White, rosé, red and sparkling wines in an Atlantic-influenced New World style.
Close to Uruguay’s ‘Riviera’ at Punta del Este and the fashionable fishing village of José Ignacio, the Bodega Garzón winery may only have opened in 2016 but it is already spearheading the Uruguayan wine scene. Blessed with some of the world’s oldest granitic soils (dating back 2,500 million years), the estate covers 2,200 hectares with a vibrant biodiversity that includes untouched native forests and palm trees. Striking examples of the ancient rocks protrude into the underground cellars, forming part of the very architecture, and the entire estate holds a Silver LEED certification (Leadership in Energy and Environmental Design), built with sustainability in mind.Your visit
There is plenty to keep you entertained, from hiking and picnicking within the vineyards to horse riding and hot air ballooning. The Garzón Tajamares Golf Course is not only sprinkled with idyllic (and challenging!) lakes but has been modified by Masters and US Open champion Ángel Cabrera for optimum play.
Sustenance comes courtesy of Patagonian superstar chef Francis Mallmann, whose penchant for open fire cooking adds a deliciously wild element to dining here. The 120-seat restaurant offers a series of menu options, all paired with the estate’s signature wines. For a more hands-on experience, cooking classes teach some of Mallmann’s techniques. Just be sure to time your repast with sunset out over the vineyards.The wines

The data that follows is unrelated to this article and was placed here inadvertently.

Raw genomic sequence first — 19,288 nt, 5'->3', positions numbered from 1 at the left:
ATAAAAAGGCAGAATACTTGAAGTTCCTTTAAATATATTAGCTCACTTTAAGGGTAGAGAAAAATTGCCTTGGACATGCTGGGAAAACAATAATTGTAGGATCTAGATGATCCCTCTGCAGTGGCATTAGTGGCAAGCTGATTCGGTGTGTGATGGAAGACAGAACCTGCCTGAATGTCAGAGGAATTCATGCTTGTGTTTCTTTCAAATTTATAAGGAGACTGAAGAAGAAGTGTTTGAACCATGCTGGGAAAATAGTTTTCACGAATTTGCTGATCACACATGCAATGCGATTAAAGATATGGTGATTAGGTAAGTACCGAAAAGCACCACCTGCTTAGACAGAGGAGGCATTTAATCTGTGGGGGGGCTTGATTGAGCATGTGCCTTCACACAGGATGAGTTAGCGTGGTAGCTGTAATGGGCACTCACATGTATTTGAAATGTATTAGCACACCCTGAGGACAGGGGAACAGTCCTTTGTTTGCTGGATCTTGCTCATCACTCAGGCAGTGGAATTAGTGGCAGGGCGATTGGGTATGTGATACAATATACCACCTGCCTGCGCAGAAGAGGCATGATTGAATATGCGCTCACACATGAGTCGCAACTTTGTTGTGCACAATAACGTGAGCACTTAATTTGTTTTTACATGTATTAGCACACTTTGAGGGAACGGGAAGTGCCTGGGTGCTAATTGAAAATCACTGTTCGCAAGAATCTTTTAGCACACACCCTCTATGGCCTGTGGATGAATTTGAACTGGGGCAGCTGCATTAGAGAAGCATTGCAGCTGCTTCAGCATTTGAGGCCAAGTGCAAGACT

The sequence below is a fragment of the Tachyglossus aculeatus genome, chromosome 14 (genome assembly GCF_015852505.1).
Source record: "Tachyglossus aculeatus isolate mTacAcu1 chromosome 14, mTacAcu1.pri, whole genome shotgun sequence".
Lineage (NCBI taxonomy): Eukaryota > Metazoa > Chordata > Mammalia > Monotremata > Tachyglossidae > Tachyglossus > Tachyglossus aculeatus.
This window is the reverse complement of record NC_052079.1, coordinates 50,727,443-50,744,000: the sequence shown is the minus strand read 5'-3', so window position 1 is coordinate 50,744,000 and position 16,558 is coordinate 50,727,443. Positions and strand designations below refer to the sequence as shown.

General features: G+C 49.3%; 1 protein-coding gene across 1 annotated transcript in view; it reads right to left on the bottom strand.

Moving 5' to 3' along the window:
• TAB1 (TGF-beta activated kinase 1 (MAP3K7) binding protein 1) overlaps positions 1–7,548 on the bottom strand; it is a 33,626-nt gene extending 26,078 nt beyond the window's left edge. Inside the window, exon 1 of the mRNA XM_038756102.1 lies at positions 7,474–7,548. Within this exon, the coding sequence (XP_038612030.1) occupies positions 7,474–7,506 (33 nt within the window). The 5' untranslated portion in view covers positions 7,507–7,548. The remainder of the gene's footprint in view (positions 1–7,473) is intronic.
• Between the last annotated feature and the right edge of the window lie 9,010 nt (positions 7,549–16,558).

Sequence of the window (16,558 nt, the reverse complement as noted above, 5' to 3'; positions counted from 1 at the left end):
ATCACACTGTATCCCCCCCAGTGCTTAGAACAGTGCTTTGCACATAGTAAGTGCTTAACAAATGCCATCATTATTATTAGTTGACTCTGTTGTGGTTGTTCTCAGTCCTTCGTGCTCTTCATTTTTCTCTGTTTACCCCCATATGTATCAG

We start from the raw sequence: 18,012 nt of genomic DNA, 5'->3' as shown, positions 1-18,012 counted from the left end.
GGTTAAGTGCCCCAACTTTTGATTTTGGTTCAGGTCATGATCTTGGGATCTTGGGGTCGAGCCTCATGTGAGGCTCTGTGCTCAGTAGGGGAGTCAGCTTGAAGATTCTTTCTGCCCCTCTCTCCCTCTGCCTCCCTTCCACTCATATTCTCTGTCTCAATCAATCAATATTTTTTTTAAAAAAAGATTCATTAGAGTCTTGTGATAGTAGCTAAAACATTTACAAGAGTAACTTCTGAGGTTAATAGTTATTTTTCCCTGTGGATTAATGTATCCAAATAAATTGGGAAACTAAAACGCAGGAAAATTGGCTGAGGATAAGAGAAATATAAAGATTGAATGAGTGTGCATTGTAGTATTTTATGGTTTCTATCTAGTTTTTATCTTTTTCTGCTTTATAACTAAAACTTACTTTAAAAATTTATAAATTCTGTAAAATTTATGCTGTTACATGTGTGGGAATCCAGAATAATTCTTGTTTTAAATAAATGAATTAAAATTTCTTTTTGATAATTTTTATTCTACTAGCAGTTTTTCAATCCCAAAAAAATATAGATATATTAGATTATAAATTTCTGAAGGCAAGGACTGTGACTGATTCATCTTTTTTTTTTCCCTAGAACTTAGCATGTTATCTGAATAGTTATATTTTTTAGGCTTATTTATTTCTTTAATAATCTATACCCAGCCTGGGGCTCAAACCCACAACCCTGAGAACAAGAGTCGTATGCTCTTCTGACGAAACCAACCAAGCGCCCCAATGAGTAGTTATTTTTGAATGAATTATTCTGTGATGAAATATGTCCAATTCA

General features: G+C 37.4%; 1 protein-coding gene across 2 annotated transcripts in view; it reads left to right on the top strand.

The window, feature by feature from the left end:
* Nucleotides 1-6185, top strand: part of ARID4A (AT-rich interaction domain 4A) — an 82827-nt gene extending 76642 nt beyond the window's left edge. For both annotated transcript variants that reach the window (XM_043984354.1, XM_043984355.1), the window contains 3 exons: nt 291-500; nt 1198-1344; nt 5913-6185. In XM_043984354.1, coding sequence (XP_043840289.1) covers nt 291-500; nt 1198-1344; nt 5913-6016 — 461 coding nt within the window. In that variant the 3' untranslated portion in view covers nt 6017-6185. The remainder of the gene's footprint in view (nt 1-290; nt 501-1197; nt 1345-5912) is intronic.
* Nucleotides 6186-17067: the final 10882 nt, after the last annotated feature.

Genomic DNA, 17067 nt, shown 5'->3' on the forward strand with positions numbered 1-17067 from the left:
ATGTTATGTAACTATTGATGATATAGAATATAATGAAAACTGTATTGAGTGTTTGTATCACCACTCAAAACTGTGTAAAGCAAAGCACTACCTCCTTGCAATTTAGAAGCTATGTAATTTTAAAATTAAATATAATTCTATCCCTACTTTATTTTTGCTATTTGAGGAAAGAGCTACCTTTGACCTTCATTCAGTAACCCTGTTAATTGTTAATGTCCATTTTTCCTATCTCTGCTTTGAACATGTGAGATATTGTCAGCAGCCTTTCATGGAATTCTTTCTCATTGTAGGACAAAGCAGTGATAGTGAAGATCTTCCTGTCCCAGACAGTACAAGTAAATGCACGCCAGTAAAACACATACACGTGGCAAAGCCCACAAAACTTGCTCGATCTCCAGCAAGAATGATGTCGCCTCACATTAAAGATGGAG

Whether or not you’ve considered Uruguayan wine before, Bodega Garzón sits at the same latitude as the finest wineries in Chile, Argentina, South Africa, Australia and New Zealand. The 240 hectares under vine are separated into more than 1,000 separate plots, each one identified for its specific microclimate, orientation, humidity, sun exposure and soil composition. Conveying this through the wines is the primary concern in the winery, where Italian oenologist Alberto Antonini encourages the fruits’ natural characteristics to come through with gentle handling and minimal oak usage.
Tannat is the standout grape, not just of Uruguay in general but Bodega Garzón in particular; it is afforded freshness and nuance by the moderating impact of the Atlantic to the south (its Antarctic currents especially), for bold yet taught wines. Experiments with white varieties including the Spanish Albariño are proving hugely promising.